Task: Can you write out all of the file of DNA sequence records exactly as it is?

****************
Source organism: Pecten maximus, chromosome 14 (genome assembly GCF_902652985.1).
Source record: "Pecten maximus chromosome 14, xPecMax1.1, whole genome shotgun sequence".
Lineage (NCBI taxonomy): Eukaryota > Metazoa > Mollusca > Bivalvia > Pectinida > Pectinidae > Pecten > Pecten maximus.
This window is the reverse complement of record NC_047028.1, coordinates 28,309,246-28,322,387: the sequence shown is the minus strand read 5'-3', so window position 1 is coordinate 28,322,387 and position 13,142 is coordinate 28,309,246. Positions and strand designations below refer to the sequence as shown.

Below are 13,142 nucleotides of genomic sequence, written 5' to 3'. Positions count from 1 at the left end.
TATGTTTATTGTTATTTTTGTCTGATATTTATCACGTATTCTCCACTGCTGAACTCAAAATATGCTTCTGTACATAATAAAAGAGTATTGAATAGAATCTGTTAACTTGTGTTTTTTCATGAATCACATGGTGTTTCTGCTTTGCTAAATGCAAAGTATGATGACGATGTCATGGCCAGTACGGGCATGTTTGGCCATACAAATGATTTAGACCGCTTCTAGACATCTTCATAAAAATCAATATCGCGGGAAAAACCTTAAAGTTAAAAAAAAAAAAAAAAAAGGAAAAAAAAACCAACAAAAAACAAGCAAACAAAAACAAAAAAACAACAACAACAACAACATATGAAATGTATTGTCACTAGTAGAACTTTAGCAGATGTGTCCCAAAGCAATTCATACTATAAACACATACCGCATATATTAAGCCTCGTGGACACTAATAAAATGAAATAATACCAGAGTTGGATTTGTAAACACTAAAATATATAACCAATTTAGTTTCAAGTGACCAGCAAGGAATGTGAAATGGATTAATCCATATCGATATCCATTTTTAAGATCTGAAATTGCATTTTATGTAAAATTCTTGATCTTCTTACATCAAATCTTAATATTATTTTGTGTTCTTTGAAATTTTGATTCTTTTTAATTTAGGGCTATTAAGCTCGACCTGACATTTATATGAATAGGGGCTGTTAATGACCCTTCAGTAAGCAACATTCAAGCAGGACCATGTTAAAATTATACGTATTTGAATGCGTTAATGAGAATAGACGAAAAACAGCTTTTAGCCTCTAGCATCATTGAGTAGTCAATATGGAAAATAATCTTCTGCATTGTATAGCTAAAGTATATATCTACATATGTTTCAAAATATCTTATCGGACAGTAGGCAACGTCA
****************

Source organism: Pecten maximus, chromosome 14 (genome assembly GCF_902652985.1).
Source record: "Pecten maximus chromosome 14, xPecMax1.1, whole genome shotgun sequence".
Lineage (NCBI taxonomy): Eukaryota > Metazoa > Mollusca > Bivalvia > Pectinida > Pectinidae > Pecten > Pecten maximus.
This window is the reverse complement of record NC_047028.1, coordinates 28,309,246-28,322,387: the sequence shown is the minus strand read 5'-3', so window position 1 is coordinate 28,322,387 and position 13,142 is coordinate 28,309,246. Positions and strand designations below refer to the sequence as shown.

Below are 13,142 nucleotides of genomic sequence, written 5' to 3'. Positions count from 1 at the left end.
TATGTTTATTGTTATTTTTGTCTGATATTTATCACGTATTCTCCACTGCTGAACTCAAAATATGCTTCTGTACATAATAAAAGAGTATTGAATAGAATCTGTTAACTTGTGTTTTTTCATGAATCACATGGTGTTTCTGCTTTGCTAAATGCAAAGTATGATGACGATGTCATGGCCAGTACGGGCATGTTTGGCCATACAAATGATTTAGACCGCTTCTAGACATCTTCATAAAAATCAATATCGCGGGAAAAACCTTAAAGTTAAAAAAAAAAAAAAAAAAGGAAAAAAAAACCAACAAAAAACAAGCAAACAAAAACAAAAAAACAACAACAACAACAACATATGAAATGTATTGTCACTAGTAGAACTTTAGCAGATGTGTCCCAAAGCAATTCATACTATAAACACATACCGCATATATTAAGCCTCGTGGACACTAATAAAATGAAATAATACCAGAGTTGGATTTGTAAACACTAAAATATATAACCAATTTAGTTTCAAGTGACCAGCAAGGAATGTGAAATGGATTAATCCATATCGATATCCATTTTTAAGATCTGAAATTGCATTTTATGTAAAATTCTTGATCTTCTTACATCAAATCTTAATATTATTTTGTGTTCTTTGAAATTTTGATTCTTTTTAATTTAGGGCTATTAAGCTCGACCTGACATTTATATGAATAGGGGCTGTTAATGACCCTTCAGTAAGCAACATTCAAGCAGGACCATGTTAAAATTATACGTATTTGAATGCGTTAATGAGAATAGACGAAAAACAGCTTTTAGCCTCTAGCATCATTGAGTAGTCAATATGGAAAATAATCTTCTGCATTGTATAGCTAAAGTATATATCTACATATGTTTCAAAATATCTTATCGGACAGTAGGCAACGTCA